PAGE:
A Saturday incident in which a 107-year-old man was shot and killed by a Pine Bluff police officer prompted some hostile reactions during Monday night’s town hall meeting at the convention center.
The meeting began with Mayor Debe Hollingsworth directing a moment of silence to honor Monroe Isadore, an acquaintance of the mayor.
Other matters were initially addressed in the meeting’s discussion period, but the subject of the standoff and shooting at 1411 W. 16th Ave. was soon introduced by an attendee who said the talk needed to turn to the “107-year-old man who was murdered.” The statement was greeted with scattered murmurs of support.
Hollingsworth insisted on “orderly conduct in respect to Mr. Isadore.”
“We will answer questions as we can, but please be respectful,” she said.
Describing herself as a close friend of Isadore, D’anna Maxwell called him “an amazing, God-fearing man.”
She asked audience members to reserve judgment on the shooting.
“People don’t understand yet,” she said as she cried. “They need to stay calm.”
Maxwell pressed for harmony, saying, “We all need to respect each other. Don’t say such horrible things. He would not want this. He loved everybody and everybody loved him.”
She bemoaned whatever failures might have contributed to his death, saying, “We, as a community, let him down.”
The Rev. Jesse Turner reprimanded some of his fellow African-American residents for their responses to the shooting.
“As long as black people are killing black people, you guys say nothing,” he said, “but as soon as you think there’s a racial issue to it, you come out of the woodwork.”
After urging pastors and police to work more closely so that ministers might provide assistance by intervening in such confrontations, Turner appealed for composure.
“Let’s not fight,” he said, saying residents should join forces to help advance the city.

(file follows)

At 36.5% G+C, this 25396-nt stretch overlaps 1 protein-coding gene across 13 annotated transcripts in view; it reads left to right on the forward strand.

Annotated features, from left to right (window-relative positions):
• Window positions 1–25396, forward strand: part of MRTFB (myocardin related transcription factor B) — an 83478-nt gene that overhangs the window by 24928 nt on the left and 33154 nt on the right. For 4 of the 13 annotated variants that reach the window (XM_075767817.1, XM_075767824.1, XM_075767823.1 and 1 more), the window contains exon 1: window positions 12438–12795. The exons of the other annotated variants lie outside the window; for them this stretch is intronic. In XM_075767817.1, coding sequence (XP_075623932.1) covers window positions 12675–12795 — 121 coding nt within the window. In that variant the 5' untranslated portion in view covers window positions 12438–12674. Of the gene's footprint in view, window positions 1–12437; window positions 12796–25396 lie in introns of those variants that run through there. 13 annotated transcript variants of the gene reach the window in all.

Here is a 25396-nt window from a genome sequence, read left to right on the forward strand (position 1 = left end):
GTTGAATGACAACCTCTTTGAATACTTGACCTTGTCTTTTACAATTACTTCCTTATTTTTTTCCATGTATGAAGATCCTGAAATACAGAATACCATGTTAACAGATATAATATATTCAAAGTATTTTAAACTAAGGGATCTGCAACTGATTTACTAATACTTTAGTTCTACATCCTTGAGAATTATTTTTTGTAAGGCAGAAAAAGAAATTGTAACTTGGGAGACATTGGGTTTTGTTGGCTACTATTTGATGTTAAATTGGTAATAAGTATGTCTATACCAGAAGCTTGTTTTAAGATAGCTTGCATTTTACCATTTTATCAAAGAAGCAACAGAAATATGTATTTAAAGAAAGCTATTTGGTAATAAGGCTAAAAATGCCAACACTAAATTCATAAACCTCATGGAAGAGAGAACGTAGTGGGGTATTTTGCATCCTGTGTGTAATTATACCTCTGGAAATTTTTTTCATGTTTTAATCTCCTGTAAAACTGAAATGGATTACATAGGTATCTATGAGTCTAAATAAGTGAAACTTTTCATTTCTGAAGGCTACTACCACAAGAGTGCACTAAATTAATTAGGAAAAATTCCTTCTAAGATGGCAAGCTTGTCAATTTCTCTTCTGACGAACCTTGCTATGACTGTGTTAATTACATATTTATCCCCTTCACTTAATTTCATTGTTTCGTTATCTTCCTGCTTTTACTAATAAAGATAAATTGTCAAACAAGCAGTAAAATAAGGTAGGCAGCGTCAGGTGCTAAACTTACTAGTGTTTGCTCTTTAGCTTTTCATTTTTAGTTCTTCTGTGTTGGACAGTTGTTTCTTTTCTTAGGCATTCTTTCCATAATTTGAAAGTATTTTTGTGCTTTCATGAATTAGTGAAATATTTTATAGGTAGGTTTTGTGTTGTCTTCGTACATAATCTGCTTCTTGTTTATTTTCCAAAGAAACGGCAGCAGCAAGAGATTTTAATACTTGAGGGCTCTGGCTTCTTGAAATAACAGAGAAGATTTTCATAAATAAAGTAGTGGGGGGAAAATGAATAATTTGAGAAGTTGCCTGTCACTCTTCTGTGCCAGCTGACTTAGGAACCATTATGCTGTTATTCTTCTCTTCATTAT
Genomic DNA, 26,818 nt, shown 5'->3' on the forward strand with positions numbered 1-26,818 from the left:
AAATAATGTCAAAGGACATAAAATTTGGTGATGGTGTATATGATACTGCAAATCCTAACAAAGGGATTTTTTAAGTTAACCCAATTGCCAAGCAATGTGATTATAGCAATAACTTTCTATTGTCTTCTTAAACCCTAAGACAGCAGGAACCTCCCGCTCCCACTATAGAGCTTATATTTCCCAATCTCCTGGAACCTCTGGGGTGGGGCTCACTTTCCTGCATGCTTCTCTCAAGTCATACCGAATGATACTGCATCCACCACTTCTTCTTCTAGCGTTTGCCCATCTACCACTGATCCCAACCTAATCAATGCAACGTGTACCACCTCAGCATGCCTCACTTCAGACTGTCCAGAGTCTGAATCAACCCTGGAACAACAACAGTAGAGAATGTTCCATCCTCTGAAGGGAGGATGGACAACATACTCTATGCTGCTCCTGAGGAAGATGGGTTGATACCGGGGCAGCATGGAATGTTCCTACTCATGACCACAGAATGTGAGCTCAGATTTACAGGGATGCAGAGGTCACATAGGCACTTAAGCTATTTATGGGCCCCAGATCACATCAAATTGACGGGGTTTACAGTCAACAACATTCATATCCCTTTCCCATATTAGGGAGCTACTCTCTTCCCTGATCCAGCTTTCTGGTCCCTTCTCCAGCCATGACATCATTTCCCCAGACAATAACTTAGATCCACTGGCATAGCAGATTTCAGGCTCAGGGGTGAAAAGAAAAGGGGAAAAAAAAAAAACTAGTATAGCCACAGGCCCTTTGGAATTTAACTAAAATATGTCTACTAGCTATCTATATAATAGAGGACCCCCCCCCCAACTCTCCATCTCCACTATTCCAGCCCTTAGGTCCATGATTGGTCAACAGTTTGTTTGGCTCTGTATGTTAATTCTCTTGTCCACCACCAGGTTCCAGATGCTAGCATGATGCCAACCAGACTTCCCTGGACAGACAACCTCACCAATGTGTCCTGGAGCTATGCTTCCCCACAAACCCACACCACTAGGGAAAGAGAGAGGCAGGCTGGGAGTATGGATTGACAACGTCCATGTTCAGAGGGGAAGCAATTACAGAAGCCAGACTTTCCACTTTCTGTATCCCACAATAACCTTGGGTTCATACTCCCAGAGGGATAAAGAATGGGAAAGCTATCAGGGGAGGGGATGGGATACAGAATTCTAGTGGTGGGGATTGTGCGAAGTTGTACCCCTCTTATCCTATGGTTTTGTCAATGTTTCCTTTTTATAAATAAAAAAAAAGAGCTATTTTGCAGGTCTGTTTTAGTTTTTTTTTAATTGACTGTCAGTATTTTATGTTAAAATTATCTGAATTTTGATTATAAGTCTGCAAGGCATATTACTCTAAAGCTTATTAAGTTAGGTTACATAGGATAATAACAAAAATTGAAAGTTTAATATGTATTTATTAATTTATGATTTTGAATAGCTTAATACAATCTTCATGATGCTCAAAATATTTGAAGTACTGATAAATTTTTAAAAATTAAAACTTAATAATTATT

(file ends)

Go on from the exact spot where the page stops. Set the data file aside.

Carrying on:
Another man asserted that police acted improperly in Isadore’s death, and instead of imploring deadly force should have overtaken him physically after allowing him to fall to sleep.
Hollingsworth said the public would be able to see a police video of the standoff and inspect the entire case file after Prosecuting Attorney S. Kyle Hunter makes a determination on the matter.
Former Pine Bluff alderman Jack Foster disapproved of the mayor’s offer, saying, “We’ve got some recent history” with Hunter. Foster indicated disappointment in another case handled by the prosecutor, and complained that the police department doesn’t have a black hostage negotiator.
“What was the rush?” Foster asked in reference to Isadore’s death. “Why was there a rush to judgment?”
Interim Police Chief Jeff Hubanks, in response to additional questioning from Foster, said the department’s deadly force policy is on its web site. He also told Foster that he had been “misinformed,” as the department counts two African-American negotiators, although neither was present at Saturday’s standoff.
Another attendee condemned the mayor for “not being transparent” in the matters. Hollingsworth responded by saying some particulars of the case could not be discussed while an investigation is continuing.
“That’s not me not being transparent,” she said. “That’s everywhere. That’s not just Pine Bluff.”
The Rev. Alfred Carroll, a former Jefferson County justice of the peace, said he wants “someone held accountable” in Isadore’s death. Carroll voiced his differences with Turner, saying many see Turner as “self-serving” instead of a community leader.
“Things are being said that aren’t true,” interjected Maxwell, urging that citizens “let things transpire.”
“Quit going after each other,” she said. “Don’t point fingers.” She encouraged everyone to “come together” so that a similar tragedy might be avoided.
Hollingsworth called an end to the event when a woman — who identified herself as a granddaughter of Isadore and denounced the police handling of the confrontation while proclaiming that her grandfather should still be alive and preparing for his 108th birthday — engaged in a brief disagreement with Maxwell.